EYFS and KS1 Phonics and Reading
Phonics at Petham
Phonics is a method of teaching children to read and write quickly and skilfully. At Petham we follow the Letters and Sounds programme. Letters and Sounds is a phonics resource published by the Department for Education and Skills which consists of six phases. We teach discrete phonic lessons which are fun, interactive and follow a set outline of Recap, Teach, Practise, Apply and Assess. To cater for a wide range of learning styles, our teaching includes games, singing and resources from Jolly Phonics, Phonics Play and Cued Articulation.
In EYFS children are taught to recognise the 44 sounds in the English language which we put together to form words. Some are represented by one letter, like 't', and some by two or more, like 'ck' in duck and 'oi’ as in oil. We refer to these as diagraphs. Once they have mastered the initial sounds the children are encouraged to match them to letters, then blend these sounds together from left to right to make a word. Finally, they use their knowledge of the sounds and blending skills to support their spelling. The children learn to read a list of age appropriate ‘tricky’ words, words which do not follow the rules of standard English and cannot be sounded out using their phonics e.g ‘the’.
In Key Stage 1 the children revise the 44 sounds and begin to blend 3 sounds (trigraphs) to support ‘decoding’ of words that they hear or see and in turn, learn to spell words phonetically. Towards the end of Key Stage 1 and moving in to Key Stage 2, we teach the children important ‘spelling rules’. This enables children to make the shift from writing phonetically to spelling words accurately.
We teach your children to use ‘pure sounds’ for example, when introducing the grapheme /s/ we would say ‘sss’ rather than ‘suh’. Please refer to the video below to hear the pronunciation of each sound.
Phonics is split into 6 phases. In the reception year we focus on phase 2, 3 and 4 and we may begin phase 5a towards the end of the year. Phase 5 is split into four sub sections which are usually taught in year 1 and phase 6 is usually taught in year 2.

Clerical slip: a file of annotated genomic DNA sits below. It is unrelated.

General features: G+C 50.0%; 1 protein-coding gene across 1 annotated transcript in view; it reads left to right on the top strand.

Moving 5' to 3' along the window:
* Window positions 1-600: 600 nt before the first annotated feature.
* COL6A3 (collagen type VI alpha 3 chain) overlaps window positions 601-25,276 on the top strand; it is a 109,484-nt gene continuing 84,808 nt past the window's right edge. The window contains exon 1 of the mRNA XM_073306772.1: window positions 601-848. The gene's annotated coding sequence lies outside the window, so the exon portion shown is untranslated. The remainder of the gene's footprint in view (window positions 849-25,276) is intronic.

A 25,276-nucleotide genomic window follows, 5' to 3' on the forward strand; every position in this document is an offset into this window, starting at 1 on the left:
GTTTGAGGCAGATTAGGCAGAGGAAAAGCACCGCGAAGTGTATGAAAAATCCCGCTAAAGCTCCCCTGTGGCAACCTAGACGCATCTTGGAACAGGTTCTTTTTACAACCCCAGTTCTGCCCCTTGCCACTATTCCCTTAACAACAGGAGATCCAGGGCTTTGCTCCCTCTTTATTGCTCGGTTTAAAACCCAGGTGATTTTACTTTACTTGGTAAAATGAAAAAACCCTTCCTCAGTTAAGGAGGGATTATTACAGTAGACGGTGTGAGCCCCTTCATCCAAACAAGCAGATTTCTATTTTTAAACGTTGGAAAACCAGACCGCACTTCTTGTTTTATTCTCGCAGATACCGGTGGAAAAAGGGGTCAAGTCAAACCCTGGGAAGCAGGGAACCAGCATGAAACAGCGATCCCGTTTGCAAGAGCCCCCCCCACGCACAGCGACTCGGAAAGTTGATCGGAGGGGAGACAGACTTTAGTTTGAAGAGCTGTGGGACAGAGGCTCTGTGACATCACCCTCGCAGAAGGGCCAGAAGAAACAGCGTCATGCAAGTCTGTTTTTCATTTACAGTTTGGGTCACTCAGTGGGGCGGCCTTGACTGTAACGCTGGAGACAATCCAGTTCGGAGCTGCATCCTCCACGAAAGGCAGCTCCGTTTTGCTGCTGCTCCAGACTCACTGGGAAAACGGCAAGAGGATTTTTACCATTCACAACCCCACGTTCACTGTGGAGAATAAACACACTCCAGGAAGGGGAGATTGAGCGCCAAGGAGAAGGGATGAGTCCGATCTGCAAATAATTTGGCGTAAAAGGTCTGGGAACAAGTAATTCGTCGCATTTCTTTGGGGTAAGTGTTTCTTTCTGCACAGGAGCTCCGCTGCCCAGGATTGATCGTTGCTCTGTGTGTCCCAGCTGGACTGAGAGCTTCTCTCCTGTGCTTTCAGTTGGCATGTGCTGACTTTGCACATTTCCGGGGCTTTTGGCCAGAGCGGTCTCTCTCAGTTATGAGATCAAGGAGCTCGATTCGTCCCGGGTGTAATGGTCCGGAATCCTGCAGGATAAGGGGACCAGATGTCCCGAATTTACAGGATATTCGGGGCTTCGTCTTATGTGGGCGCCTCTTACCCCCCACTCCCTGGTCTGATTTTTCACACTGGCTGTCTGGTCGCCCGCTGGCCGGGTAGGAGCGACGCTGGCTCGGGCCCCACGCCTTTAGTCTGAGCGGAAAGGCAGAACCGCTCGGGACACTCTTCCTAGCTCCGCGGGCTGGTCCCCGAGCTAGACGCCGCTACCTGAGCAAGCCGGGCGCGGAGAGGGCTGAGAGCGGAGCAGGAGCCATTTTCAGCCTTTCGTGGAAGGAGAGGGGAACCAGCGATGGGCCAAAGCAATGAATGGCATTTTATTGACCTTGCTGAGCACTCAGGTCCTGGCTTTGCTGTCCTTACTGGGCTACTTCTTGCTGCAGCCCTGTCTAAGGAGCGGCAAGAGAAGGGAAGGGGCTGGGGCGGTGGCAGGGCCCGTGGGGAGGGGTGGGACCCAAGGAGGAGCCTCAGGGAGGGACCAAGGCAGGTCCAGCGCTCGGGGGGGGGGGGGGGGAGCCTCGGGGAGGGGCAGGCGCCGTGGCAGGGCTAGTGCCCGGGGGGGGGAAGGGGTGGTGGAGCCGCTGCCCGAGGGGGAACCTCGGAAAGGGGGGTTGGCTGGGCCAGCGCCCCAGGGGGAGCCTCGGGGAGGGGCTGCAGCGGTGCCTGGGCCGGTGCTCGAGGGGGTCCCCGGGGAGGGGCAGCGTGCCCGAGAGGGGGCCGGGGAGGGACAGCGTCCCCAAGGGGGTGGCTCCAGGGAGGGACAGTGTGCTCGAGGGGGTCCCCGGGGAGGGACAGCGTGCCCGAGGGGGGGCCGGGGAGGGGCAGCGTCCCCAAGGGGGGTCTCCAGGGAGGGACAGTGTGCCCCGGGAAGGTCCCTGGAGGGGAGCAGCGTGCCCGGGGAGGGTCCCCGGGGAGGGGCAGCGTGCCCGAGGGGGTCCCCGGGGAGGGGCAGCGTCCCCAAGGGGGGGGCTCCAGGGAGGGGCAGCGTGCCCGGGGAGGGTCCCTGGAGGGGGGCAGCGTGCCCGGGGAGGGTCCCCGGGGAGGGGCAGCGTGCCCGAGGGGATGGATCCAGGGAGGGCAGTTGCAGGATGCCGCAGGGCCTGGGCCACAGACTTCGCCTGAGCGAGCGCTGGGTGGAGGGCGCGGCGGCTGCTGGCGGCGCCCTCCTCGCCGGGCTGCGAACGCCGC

Sounds in phase 2
s, a, t, p ,i ,n ,m, d, g, o, c, k, ck, e, u, r, h, b, f, ff, l, ll, ss
Tricky words in phase 2
I, no, go, into, the, to
Sounds in phase 3
j, v, w, x, y, z, zz, qu, sh, ch, th, ng, ai, ee, igh, oa, oo, ar, or, ur, ow, oi, ear, air, ure, er
Tricky words in phase 3
he, she, me, we, be, you, all, are, her, was, they, my
Phase 4 There are no new sounds taught in phase 4. Phase 4 focuses on learning to read and write polysyllabic words and to read and write consonant blends and clusters.
Tricky words in phase 4
said, have, like, so, do, some, come, there, little, one, were, out, what, when.
Phase 5 is split into four subsections. Some children will begin to explore phase 5a towards the end of the year. There are no new sounds taught in phase 5, however phase 5 teaches alternative graphemes (spellings) for sounds learnt in phase 3 including split digraphs.
Phase 5a sounds/graphemes
ay, ou, ie, ea, oy, ir, ue, aw, wh, ph, ew, oe, au, ey, a-e, e-e, i-e, o-e, u-e.
Supporting evidence for Phonics Teaching
Research shows that when phonics is taught in a structured way – starting with the easiest sounds and progressing through to the most complex – it is the most effective way of teaching young children to read. It is particularly helpful for children aged 5 to 7.
Almost all children who receive good teaching of phonics will learn the skills they need to tackle new words. They can then go on to read any kind of text fluently and confidently and to read for enjoyment. Children who have been taught phonics also tend to read more accurately than those taught using other methods, such as ‘look and say’. This includes children who find learning to read difficult, for example those who have dyslexia.
Reading at Petham
In KS1 and KS2, children will have opportunities to read frequently during whole class English lessons. This may involve reading together as a class from the board or reading/sharing a range of texts.
In Reception, towards the end of the school year, children participate in shared/group reading activities to prepare them for guided reading in KS1.
Each week the children will work with the class teacher in a small group to access a text. This text is aimed at a slightly higher level than they are able to read independently, but with the support of the class teacher, children are able to access the text and extend their reading ability and comprehension.
In EYFS and Key Stage 1 children read independently (often with an adult) on a frequent basis. In Key Stage 2, children who need more individual support will receive help on a one to one or small group basis.
In Key Stage 1 and EYFS, children access banded reading books, which includes a variety of fiction and non-fiction texts.
At the start of the school year, your child’s class teacher will have informed you about classroom routines for each class with regards to reading books/reading homework activities.
We emphasise the need for parents to take an active role in their child’s education, supporting the developing reader and encouraging open lines of communication through reading diaries and planners.